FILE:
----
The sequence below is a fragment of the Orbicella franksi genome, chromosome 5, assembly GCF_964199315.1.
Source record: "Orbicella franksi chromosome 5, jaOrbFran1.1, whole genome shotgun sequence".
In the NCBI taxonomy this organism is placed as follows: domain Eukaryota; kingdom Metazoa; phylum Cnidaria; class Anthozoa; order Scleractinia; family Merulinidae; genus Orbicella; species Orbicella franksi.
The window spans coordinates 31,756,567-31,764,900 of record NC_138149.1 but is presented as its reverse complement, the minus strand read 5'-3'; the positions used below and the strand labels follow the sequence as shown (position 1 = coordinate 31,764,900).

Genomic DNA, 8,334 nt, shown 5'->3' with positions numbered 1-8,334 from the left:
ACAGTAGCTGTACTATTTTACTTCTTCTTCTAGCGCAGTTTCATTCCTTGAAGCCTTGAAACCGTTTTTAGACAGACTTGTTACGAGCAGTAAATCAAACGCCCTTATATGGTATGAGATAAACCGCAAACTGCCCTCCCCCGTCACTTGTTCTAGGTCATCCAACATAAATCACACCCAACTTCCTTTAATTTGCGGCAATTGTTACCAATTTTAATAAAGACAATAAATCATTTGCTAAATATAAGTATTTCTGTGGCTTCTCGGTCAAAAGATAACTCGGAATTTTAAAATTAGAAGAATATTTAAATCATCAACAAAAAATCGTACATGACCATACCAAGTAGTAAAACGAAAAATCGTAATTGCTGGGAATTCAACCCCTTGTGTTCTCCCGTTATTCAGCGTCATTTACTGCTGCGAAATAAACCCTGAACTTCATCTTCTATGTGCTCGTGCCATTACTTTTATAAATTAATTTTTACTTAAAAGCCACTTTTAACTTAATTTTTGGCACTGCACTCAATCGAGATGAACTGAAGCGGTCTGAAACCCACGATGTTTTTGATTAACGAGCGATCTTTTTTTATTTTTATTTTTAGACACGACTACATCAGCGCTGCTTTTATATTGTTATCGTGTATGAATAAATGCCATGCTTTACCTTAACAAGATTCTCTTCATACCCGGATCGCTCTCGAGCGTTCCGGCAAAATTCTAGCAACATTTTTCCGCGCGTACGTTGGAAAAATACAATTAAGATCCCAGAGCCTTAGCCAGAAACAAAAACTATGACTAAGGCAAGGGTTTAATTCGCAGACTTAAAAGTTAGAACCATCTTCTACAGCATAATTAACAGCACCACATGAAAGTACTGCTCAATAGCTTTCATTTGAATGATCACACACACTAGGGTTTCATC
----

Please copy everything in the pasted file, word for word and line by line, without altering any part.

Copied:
The sequence below is a fragment of the Orbicella franksi genome, chromosome 5, assembly GCF_964199315.1.
Source record: "Orbicella franksi chromosome 5, jaOrbFran1.1, whole genome shotgun sequence".
In the NCBI taxonomy this organism is placed as follows: domain Eukaryota; kingdom Metazoa; phylum Cnidaria; class Anthozoa; order Scleractinia; family Merulinidae; genus Orbicella; species Orbicella franksi.
The window spans coordinates 31,756,567-31,764,900 of record NC_138149.1 but is presented as its reverse complement, the minus strand read 5'-3'; the positions used below and the strand labels follow the sequence as shown (position 1 = coordinate 31,764,900).

Genomic DNA, 8,334 nt, shown 5'->3' with positions numbered 1-8,334 from the left:
ACAGTAGCTGTACTATTTTACTTCTTCTTCTAGCGCAGTTTCATTCCTTGAAGCCTTGAAACCGTTTTTAGACAGACTTGTTACGAGCAGTAAATCAAACGCCCTTATATGGTATGAGATAAACCGCAAACTGCCCTCCCCCGTCACTTGTTCTAGGTCATCCAACATAAATCACACCCAACTTCCTTTAATTTGCGGCAATTGTTACCAATTTTAATAAAGACAATAAATCATTTGCTAAATATAAGTATTTCTGTGGCTTCTCGGTCAAAAGATAACTCGGAATTTTAAAATTAGAAGAATATTTAAATCATCAACAAAAAATCGTACATGACCATACCAAGTAGTAAAACGAAAAATCGTAATTGCTGGGAATTCAACCCCTTGTGTTCTCCCGTTATTCAGCGTCATTTACTGCTGCGAAATAAACCCTGAACTTCATCTTCTATGTGCTCGTGCCATTACTTTTATAAATTAATTTTTACTTAAAAGCCACTTTTAACTTAATTTTTGGCACTGCACTCAATCGAGATGAACTGAAGCGGTCTGAAACCCACGATGTTTTTGATTAACGAGCGATCTTTTTTTATTTTTATTTTTAGACACGACTACATCAGCGCTGCTTTTATATTGTTATCGTGTATGAATAAATGCCATGCTTTACCTTAACAAGATTCTCTTCATACCCGGATCGCTCTCGAGCGTTCCGGCAAAATTCTAGCAACATTTTTCCGCGCGTACGTTGGAAAAATACAATTAAGATCCCAGAGCCTTAGCCAGAAACAAAAACTATGACTAAGGCAAGGGTTTAATTCGCAGACTTAAAAGTTAGAACCATCTTCTACAGCATAATTAACAGCACCACATGAAAGTACTGCTCAATAGCTTTCATTTGAATGATCACACACACTAGGGTTTCATC